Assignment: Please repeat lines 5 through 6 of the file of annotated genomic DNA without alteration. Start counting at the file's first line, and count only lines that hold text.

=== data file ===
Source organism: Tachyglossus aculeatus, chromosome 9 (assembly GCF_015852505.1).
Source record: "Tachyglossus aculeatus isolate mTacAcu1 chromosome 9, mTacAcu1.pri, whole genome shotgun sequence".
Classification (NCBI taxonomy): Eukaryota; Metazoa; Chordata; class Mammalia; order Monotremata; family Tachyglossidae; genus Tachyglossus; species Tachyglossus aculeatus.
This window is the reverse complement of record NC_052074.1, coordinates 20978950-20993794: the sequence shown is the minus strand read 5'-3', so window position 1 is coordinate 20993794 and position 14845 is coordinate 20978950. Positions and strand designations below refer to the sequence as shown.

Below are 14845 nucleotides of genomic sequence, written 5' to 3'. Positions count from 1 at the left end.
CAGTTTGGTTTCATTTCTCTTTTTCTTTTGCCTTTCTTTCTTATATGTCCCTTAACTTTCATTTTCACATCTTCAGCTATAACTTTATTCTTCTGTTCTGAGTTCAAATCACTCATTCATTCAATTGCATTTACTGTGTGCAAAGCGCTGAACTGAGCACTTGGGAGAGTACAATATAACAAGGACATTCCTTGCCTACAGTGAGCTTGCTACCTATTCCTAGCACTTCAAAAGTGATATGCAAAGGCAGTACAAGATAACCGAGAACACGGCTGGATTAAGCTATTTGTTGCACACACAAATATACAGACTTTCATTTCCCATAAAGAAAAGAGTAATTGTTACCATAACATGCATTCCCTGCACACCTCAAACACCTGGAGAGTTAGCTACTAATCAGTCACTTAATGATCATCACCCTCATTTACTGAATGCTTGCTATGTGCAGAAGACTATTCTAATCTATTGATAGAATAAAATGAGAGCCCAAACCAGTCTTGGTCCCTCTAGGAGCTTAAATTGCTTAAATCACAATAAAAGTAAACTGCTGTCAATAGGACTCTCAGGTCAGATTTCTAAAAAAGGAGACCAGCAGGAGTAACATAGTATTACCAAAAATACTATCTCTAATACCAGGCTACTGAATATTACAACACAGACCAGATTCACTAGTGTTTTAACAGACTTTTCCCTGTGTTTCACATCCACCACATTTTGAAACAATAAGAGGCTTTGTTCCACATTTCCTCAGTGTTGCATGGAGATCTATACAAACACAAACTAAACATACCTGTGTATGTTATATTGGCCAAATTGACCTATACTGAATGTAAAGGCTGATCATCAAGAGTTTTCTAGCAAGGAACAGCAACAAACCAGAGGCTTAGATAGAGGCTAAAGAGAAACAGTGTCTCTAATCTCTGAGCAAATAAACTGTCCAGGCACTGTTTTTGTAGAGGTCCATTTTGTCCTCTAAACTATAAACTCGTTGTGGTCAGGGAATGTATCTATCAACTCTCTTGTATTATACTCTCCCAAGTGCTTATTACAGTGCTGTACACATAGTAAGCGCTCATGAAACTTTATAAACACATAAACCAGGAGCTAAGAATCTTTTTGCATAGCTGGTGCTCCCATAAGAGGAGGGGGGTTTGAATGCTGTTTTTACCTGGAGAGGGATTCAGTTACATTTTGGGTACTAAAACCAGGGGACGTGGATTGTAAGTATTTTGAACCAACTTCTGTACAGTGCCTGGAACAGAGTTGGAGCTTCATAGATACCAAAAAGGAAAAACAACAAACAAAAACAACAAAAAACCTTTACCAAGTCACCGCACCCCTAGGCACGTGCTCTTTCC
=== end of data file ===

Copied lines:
Below are 14845 nucleotides of genomic sequence, written 5' to 3'. Positions count from 1 at the left end.
CAGTTTGGTTTCATTTCTCTTTTTCTTTTGCCTTTCTTTCTTATATGTCCCTTAACTTTCATTTTCACATCTTCAGCTATAACTTTATTCTTCTGTTCTGAGTTCAAATCACTCATTCATTCAATTGCATTTACTGTGTGCAAAGCGCTGAACTGAGCACTTGGGAGAGTACAATATAACAAGGACATTCCTTGCCTACAGTGAGCTTGCTACCTATTCCTAGCACTTCAAAAGTGATATGCAAAGGCAGTACAAGATAACCGAGAACACGGCTGGATTAAGCTATTTGTTGCACACACAAATATACAGACTTTCATTTCCCATAAAGAAAAGAGTAATTGTTACCATAACATGCATTCCCTGCACACCTCAAACACCTGGAGAGTTAGCTACTAATCAGTCACTTAATGATCATCACCCTCATTTACTGAATGCTTGCTATGTGCAGAAGACTATTCTAATCTATTGATAGAATAAAATGAGAGCCCAAACCAGTCTTGGTCCCTCTAGGAGCTTAAATTGCTTAAATCACAATAAAAGTAAACTGCTGTCAATAGGACTCTCAGGTCAGATTTCTAAAAAAGGAGACCAGCAGGAGTAACATAGTATTACCAAAAATACTATCTCTAATACCAGGCTACTGAATATTACAACACAGACCAGATTCACTAGTGTTTTAACAGACTTTTCCCTGTGTTTCACATCCACCACATTTTGAAACAATAAGAGGCTTTGTTCCACATTTCCTCAGTGTTGCATGGAGATCTATACAAACACAAACTAAACATACCTGTGTATGTTATATTGGCCAAATTGACCTATACTGAATGTAAAGGCTGATCATCAAGAGTTTTCTAGCAAGGAACAGCAACAAACCAGAGGCTTAGATAGAGGCTAAAGAGAAACAGTGTCTCTAATCTCTGAGCAAATAAACTGTCCAGGCACTGTTTTTGTAGAGGTCCATTTTGTCCTCTAAACTATAAACTCGTTGTGGTCAGGGAATGTATCTATCAACTCTCTTGTATTATACTCTCCCAAGTGCTTATTACAGTGCTGTACACATAGTAAGCGCTCATGAAACTTTATAAACACATAAACCAGGAGCTAAGAATCTTTTTGCATAGCTGGTGCTCCCATAAGAGGAGGGGGGTTTGAATGCTGTTTTTACCTGGAGAGGGATTCAGTTACATTTTGGGTACTAAAACCAGGGGACGTGGATTGTAAGTATTTTGAACCAACTTCTGTACAGTGCCTGGAACAGAGTTGGAGCTTCATAGATACCAAAAAGGAAAAACAACAAACAAAAACAACAAAAAACCTTTACCAAGTCACCGCACCCCTAGGCACGTGCTCTTTCC